Can you eat water?
In this article, we will answer the question “Can you eat water?” and discuss what are the ways of eating water.
Can you eat water?
Yes, you can eat water. Eating water means eating the solid form of water, when ice cream is ingested. Ice cream is a food containing ice crystals, which are water molecules organized into a solid phase within a fluid (2).
Eating water can also mean the ingestion of water in the form of liquids and solids, as food contains water, especially fruits and vegetables (1).
Why should you ingest water?
You should ingest water to keep yourself hydrated. Water is quantitatively the most important nutrient.
Water comprises 75% body weight in infants to 55% in elderly. In order to maintain health, water is needed for the hydration of cells, the regulation of body temperature, the regular digestion process, the elimination of toxins and the proper function of cognition.
Water intake helps regulate blood volume. Water intake acutely reduces heart rate and increases blood pressure in both normotensive and hypertensive individuals. In addition, particularly in individuals with low initial water intake, it can improve skin thickness and density (1).
How much water should you ingest?
You should ingest about 2 liters of water daily if you are a woman and 2.5 liters if you are a man according to the European Food Safety Authority (EFSA) and 2.3 liters per day if you are a woman and 3.3 liters if you are a man, according to the Institute of Medicine (IOM) (3).
However, as stated by scientists, an exact average daily water intake requirement cannot be provided due to significant variations in water needs that are influenced by a range of factors such as individual metabolism, environmental conditions, and physical activity.
What are the risks of ingesting not enough water?
The risk of ingesting not enough water is of experiencing dehydration. Dehydration in mild or severe stages can lead to:
- Digestion problems, such as constipation
- Kidney problems: If the kidneys economize on water, producing a more concentrated urine, it can cause damage to the kidneys
- Increase of the body temperature by physical activities and exercising, which may lead to the reduction of physical performance.
- Reduction of cooling capacity of the body, which leads to overheating and diseases, including dementia in the case of elderly
- Disruptions in mood and cognitive functioning, even in mild levels of dehydration
- Mental confusion and delirium, especially in the case of elderly
- The development of headache
Which foods contain water?
All foods contain some amount of water, except oil. However, the food items that are good sources of water and contain the highest amounts of water are (1):
- Foods containing 90–99% water: Fat-free milk, cantaloupe, strawberries, watermelon, lettuce, cabbage, celery, spinach, pickles, squash (cooked)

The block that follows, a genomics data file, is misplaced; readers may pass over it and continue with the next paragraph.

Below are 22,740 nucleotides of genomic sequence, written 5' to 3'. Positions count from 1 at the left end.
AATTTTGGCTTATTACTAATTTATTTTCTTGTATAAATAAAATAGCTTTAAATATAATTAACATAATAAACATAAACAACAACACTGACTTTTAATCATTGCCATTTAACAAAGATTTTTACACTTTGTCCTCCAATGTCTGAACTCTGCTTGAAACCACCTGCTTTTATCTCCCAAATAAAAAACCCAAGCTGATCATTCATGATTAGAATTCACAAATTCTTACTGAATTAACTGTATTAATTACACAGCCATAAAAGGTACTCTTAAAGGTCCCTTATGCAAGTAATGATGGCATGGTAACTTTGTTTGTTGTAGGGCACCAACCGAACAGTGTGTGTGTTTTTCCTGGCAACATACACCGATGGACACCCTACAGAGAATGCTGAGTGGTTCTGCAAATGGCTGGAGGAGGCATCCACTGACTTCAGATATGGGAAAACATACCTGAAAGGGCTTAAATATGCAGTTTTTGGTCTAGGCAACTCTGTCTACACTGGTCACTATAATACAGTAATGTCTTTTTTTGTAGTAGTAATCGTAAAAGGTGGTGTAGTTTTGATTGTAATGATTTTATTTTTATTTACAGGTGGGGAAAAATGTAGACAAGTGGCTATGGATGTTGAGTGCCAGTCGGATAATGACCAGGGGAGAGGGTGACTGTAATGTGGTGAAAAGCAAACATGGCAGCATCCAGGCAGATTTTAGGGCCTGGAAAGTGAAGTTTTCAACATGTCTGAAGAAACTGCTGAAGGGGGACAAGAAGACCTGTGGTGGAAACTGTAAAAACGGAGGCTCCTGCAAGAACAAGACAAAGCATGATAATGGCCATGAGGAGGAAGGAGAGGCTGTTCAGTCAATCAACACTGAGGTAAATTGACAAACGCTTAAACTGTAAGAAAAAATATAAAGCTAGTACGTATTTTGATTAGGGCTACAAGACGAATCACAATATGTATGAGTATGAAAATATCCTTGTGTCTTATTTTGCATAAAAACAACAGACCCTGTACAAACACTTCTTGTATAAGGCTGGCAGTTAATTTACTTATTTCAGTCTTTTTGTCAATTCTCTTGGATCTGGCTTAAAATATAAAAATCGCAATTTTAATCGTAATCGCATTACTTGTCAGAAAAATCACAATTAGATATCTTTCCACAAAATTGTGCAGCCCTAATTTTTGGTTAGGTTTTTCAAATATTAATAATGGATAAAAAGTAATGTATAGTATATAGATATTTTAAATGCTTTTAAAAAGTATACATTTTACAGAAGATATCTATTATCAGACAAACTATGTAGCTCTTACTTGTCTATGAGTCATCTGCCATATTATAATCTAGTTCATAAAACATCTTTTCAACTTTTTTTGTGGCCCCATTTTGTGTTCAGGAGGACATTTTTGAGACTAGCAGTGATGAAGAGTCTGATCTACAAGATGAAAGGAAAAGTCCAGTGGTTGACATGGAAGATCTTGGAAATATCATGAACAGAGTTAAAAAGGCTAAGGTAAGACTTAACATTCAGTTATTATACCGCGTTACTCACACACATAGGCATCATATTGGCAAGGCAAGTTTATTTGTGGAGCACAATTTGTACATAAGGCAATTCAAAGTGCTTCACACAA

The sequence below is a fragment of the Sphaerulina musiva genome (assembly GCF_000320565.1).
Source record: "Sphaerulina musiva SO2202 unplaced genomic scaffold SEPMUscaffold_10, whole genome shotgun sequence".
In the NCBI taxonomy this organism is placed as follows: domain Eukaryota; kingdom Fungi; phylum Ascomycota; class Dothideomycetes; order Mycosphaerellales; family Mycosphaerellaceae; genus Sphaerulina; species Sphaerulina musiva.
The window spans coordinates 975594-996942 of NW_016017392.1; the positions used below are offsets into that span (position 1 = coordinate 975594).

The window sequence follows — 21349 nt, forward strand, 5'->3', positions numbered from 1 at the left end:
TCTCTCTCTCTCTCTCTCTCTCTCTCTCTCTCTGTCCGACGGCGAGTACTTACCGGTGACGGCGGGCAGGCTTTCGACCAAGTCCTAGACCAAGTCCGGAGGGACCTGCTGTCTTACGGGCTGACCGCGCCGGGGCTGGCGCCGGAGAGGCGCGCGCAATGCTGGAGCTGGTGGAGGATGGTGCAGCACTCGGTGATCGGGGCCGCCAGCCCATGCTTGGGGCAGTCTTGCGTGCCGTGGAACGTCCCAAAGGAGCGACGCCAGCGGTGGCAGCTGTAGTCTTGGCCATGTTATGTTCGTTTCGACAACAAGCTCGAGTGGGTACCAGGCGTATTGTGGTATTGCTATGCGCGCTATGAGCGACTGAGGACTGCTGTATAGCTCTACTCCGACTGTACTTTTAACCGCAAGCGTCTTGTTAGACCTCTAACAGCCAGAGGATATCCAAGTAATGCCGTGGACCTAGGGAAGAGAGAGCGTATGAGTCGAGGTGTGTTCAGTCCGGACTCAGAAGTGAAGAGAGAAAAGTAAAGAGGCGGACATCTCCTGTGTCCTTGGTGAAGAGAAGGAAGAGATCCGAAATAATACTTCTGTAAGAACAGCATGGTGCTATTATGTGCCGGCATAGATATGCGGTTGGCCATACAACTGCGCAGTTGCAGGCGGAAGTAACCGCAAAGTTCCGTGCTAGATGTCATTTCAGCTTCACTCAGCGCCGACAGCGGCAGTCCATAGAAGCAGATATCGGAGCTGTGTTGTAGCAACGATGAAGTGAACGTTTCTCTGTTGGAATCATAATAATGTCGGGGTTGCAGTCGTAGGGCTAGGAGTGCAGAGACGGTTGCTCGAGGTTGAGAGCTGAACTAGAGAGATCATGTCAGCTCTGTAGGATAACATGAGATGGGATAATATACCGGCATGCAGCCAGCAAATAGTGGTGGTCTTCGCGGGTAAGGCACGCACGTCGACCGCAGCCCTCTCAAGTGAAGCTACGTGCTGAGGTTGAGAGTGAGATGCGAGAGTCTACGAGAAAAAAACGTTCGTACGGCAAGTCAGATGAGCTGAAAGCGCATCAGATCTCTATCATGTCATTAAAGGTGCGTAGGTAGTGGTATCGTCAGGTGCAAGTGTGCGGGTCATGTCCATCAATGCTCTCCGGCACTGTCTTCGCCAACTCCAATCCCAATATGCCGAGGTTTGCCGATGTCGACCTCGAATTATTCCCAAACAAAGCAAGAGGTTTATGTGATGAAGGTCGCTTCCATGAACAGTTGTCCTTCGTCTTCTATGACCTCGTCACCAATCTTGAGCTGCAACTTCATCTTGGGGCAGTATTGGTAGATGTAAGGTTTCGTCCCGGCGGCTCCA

- Foods containing 80–89% water: Fruit juice, yogurt, apples, grapes, oranges, carrots, broccoli (cooked), pears, pineapple.
What is the effect of eating water in the solid state?
The effect of eating water in the solid state is the effect expected as if you ingest cold water. Water in the solid state is crystalized water and crystallization of water happens at temperatures below 0°C (2).
Ice cream contains 60–69% water in its composition in the form of ice crystals. In order to be digested and absorbed in the intestines, the ice crystals must be first melted and warmed up by the body. As a consequence, the body temperature is reduced (1).
Scientific findings report that the ingestion of ice water can reduce the heart rate of healthy individuals. Although the mechanism of cardiovagal activation after ice water ingestion is not clear at present, esophageal and cardiac stimulation by cold temperature water might be one of the main factors responsible for the reduced heart rate (4).
The ingestion of ice water ingestion can enhance the vagal modulation. High levels of cardiac vagal modulation are associated with better cardiovascular health and lower risk of cardiovascular disease.
Other FAQs about Water that you may be interested in.
In this article, we answered the question “Can you eat water?” and we discussed what foods are a good source of water.
- Popkin, Barry M., Kristen E. D’Anci, and Irwin H. Rosenberg. Water, hydration, and health. Nutrition rev, 2010, 68, 439-458.
- Cook, K. L. K., and R. W. Hartel. Mechanisms of ice crystallization in ice cream production. Comprehen rev food sci food safe, 2010, 9, 213-222.
- Gandy, Joan. Water intake: validity of population assessment and recommendations. Euro j nutr, 2015, 54, 11-16.
- Chiang, Chen-Te, et al. The effect of ice water ingestion on autonomic modulation in healthy subjects. Clin Auton Res, 2010, 20, 375-380.